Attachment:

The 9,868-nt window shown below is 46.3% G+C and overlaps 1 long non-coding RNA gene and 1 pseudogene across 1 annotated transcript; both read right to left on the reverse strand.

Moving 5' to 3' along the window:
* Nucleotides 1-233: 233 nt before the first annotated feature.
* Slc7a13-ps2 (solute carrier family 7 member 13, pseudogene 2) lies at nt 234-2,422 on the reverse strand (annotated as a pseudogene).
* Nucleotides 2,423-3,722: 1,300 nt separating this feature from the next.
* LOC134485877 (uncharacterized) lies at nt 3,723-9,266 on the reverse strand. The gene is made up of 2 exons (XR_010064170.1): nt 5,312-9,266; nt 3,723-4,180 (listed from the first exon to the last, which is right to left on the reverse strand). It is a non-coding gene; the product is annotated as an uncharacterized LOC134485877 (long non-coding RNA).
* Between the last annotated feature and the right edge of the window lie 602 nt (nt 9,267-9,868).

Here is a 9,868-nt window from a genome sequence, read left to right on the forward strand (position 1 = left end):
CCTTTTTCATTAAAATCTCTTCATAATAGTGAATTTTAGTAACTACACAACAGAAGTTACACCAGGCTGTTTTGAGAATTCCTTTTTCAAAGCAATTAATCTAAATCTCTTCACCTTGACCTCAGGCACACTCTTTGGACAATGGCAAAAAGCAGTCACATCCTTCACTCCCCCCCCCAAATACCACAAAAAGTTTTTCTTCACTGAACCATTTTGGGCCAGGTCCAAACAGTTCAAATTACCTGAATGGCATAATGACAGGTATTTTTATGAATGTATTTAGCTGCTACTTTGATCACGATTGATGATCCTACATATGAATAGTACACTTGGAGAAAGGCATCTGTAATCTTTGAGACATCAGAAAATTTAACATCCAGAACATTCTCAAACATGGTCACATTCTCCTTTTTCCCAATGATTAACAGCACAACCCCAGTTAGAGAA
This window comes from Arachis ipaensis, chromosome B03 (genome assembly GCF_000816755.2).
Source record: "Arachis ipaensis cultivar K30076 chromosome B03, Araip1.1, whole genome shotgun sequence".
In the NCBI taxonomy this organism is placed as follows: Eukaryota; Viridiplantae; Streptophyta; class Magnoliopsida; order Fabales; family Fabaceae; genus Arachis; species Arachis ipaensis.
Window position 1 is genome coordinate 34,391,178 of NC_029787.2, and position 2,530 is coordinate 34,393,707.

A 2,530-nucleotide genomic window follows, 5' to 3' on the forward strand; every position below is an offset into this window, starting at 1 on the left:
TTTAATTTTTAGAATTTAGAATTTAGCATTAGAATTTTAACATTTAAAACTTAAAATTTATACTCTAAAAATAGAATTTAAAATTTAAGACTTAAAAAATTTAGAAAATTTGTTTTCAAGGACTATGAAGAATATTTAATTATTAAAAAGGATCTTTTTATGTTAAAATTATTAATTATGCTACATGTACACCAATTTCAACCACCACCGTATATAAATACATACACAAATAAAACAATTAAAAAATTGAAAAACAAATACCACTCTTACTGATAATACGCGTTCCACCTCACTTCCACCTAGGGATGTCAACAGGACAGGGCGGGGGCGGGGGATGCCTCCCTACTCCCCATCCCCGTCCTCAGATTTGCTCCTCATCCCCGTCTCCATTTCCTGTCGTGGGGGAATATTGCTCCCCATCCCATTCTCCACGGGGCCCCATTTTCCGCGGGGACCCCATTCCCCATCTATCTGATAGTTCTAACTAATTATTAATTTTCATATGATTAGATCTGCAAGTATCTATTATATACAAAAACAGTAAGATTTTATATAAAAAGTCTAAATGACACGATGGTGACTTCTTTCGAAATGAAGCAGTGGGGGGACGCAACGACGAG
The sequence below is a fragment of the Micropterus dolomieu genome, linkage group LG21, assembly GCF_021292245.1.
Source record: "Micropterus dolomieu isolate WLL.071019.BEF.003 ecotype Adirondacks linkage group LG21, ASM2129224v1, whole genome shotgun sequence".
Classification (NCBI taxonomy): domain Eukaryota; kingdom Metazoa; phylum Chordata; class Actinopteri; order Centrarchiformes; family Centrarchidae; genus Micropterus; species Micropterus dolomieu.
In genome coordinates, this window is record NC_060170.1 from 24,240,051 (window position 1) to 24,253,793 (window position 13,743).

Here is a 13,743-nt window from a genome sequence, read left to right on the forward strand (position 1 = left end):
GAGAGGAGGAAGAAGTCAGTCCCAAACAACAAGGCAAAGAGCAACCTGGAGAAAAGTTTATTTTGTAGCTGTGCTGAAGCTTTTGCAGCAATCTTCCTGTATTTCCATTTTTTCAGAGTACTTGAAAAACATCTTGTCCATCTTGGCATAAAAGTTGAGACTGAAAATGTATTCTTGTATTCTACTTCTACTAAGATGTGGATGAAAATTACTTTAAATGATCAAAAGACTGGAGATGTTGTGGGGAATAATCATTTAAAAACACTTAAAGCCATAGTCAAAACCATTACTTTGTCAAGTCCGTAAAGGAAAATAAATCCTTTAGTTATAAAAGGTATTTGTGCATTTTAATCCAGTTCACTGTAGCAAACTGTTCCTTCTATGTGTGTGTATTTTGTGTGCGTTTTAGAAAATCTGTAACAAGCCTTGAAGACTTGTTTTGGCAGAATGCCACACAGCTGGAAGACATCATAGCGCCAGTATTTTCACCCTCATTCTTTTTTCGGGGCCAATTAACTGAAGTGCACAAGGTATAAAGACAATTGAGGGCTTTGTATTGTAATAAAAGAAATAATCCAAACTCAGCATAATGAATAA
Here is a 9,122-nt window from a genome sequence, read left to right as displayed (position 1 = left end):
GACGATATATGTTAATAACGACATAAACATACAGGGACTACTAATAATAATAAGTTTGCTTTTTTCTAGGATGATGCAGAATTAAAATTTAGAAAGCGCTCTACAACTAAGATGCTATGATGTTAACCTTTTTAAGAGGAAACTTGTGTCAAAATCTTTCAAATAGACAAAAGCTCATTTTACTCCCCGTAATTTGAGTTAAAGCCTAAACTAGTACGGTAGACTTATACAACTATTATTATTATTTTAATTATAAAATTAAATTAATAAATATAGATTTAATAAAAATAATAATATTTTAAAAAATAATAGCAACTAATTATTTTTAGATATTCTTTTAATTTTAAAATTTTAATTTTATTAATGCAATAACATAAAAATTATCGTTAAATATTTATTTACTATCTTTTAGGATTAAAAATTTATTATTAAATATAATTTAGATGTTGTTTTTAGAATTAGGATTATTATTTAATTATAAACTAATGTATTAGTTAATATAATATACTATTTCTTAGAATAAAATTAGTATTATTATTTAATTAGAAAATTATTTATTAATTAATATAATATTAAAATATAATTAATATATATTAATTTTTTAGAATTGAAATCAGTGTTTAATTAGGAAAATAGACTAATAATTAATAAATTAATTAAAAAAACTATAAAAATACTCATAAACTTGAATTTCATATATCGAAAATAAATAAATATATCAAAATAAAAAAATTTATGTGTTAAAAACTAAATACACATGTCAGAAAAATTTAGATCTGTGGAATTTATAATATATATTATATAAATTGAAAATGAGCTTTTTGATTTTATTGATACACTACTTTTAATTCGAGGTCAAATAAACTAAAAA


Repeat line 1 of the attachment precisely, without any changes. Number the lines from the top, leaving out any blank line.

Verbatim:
The 9,868-nt window shown below is 46.3% G+C and overlaps 1 long non-coding RNA gene and 1 pseudogene across 1 annotated transcript; both read right to left on the reverse strand.